NORTHAMPTON COUNTY, PA – Today, the ACLU of Pennsylvania, Common Cause PA, All Voting is Local, PA Voice, Action Together NEPA, and PA Stands Up sent an open letter to Northampton County, calling on the county to provide clarity on the voting machine programming error that occurred affecting two judicial retention questions on November 7, 2023.
“The county’s conflicting messages to the public on Election Day led to confusion, concern, and doubt in the security and accuracy of votes. These mistakes grow into misinformation.” said Philip Hensley-Robin, executive director of Common Cause PA. “These programming errors damage public trust. To prevent further damage, it is imperative that the county clarify what happened and why it happened. We must reassure voters that steps are being taken to prevent this kind of mistake in the future.”
The voting rights organizations call on Northampton County to:
- Conduct a full investigation of the error, with transparency for the public.
- Evaluate logic and accuracy testing procedures and make adjustments to catch errors prior to Election Day.
- Issue public notice of logic and accuracy testing to allow observers, as required by the Election Code.
- Supply each polling place with adequate emergency paper ballots, equal to at least 50% of registered voters.
All Pennsylvania counties are required to complete logic and accuracy testing of all voting machines, prior to Election Day. These tests are designed to detect issues with screen calibration, mislabeling of codes, and more, so they can be corrected before voters enter the booth. While the county completed some of this testing, it was not completed to adequacy or full compliance; otherwise the issue would have been caught and corrected before Election Day.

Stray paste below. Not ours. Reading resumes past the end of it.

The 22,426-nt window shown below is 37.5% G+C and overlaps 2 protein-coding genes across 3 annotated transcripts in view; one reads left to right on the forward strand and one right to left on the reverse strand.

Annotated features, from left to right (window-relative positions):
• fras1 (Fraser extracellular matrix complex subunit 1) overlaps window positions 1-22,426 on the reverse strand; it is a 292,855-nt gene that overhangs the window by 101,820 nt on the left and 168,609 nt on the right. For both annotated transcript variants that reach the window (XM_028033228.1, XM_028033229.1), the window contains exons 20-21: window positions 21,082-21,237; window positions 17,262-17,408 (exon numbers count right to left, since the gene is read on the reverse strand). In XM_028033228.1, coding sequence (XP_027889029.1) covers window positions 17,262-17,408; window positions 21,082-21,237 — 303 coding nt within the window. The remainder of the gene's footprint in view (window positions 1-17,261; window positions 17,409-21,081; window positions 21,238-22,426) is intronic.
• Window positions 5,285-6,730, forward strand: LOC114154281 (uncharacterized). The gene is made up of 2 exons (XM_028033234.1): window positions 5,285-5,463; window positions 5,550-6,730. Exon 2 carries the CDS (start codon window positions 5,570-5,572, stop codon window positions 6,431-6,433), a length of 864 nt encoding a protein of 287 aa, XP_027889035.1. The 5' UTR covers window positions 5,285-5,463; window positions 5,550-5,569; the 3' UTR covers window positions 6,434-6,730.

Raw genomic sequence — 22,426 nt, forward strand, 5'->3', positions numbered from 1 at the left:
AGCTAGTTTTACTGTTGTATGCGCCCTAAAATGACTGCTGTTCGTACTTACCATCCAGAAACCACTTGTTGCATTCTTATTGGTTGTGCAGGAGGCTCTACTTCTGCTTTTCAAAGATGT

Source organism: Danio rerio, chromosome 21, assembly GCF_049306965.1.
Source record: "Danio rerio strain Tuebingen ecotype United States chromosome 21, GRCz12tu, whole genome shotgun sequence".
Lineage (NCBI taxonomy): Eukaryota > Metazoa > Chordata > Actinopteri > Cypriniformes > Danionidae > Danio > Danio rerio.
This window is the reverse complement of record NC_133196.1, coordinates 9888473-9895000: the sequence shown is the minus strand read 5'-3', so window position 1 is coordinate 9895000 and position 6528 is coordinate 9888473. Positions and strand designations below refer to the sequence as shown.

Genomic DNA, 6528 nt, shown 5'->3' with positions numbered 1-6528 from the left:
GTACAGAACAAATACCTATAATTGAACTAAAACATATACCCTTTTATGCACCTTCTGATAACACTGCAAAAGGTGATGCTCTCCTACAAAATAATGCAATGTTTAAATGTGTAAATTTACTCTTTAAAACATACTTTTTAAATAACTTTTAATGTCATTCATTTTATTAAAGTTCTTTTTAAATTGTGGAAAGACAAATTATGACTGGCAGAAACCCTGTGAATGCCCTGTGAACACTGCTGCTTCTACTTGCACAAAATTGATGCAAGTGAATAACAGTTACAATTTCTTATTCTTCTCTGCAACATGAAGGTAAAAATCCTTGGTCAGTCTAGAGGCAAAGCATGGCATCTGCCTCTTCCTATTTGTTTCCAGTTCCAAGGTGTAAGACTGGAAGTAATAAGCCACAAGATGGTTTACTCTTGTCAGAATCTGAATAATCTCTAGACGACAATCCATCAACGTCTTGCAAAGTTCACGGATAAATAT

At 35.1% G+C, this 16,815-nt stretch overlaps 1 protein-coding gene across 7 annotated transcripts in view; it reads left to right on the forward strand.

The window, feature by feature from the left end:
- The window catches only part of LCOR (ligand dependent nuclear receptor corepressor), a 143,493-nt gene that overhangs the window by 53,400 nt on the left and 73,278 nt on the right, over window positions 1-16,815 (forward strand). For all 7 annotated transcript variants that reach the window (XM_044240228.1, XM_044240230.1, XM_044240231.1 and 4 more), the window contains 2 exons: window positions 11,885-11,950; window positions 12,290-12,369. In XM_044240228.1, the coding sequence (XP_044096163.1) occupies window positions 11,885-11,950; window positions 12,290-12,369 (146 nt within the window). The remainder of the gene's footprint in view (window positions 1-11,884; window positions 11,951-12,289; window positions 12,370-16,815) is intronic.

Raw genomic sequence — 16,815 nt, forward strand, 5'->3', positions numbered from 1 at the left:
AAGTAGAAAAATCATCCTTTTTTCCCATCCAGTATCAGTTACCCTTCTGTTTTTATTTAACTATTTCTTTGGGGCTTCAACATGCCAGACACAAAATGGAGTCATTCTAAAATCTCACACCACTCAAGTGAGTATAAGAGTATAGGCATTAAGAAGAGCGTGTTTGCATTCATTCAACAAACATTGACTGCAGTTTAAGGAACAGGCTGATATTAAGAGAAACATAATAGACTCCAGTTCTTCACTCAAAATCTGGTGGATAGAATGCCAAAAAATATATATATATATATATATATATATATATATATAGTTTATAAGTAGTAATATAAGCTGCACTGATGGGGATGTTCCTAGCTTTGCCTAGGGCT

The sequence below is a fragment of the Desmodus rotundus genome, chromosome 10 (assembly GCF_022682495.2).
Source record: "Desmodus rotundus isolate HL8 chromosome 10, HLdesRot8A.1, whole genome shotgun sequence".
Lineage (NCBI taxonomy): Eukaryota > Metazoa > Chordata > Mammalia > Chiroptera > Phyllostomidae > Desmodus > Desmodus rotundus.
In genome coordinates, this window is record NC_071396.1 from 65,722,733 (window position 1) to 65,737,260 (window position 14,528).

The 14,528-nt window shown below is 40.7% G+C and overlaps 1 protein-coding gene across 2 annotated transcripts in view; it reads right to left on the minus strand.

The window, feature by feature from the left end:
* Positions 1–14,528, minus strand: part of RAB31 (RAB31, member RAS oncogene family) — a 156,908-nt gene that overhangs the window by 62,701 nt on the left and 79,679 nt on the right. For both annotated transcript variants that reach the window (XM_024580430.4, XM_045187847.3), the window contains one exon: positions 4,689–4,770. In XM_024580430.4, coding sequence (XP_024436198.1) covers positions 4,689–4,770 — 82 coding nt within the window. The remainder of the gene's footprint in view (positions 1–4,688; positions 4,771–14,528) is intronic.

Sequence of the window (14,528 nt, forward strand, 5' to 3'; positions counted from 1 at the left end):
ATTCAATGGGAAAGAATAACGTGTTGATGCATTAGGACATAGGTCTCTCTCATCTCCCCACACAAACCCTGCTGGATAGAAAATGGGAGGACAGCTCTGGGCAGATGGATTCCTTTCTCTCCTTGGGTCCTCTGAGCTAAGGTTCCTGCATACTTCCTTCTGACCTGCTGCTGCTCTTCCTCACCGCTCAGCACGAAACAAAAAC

In addition, the county’s contingency plans were wholly inadequate to withstand an issue of this nature. The county did not have a sufficient number of emergency and provisional ballots on hand, with no local printer contracted to be available and print more ballots. The county had essentially no workable contingency plan in place, in the event that the machines were unusable at any point in the day.
"The programming error that occurred in Northampton County should be a lesson for every Pennsylvania county that uses hybrid touchscreen voting machines," said Marian Schneider, senior policy counsel for voting rights at the ACLU of Pennsylvania. "It's incumbent on county officials to rigorously test voting machines and have sufficient numbers of backup paper ballots are on hand. Northampton County missed this error in its pre-election testing and failed to have an adequate contingency plan, including a lack of emergency paper ballots. The ACLU of Pennsylvania is committed to doing all we can to ensure that each of Pennsylvania's 67 counties are taking the proper precautions to ensure smooth, safe, and secure elections in 2024 and beyond."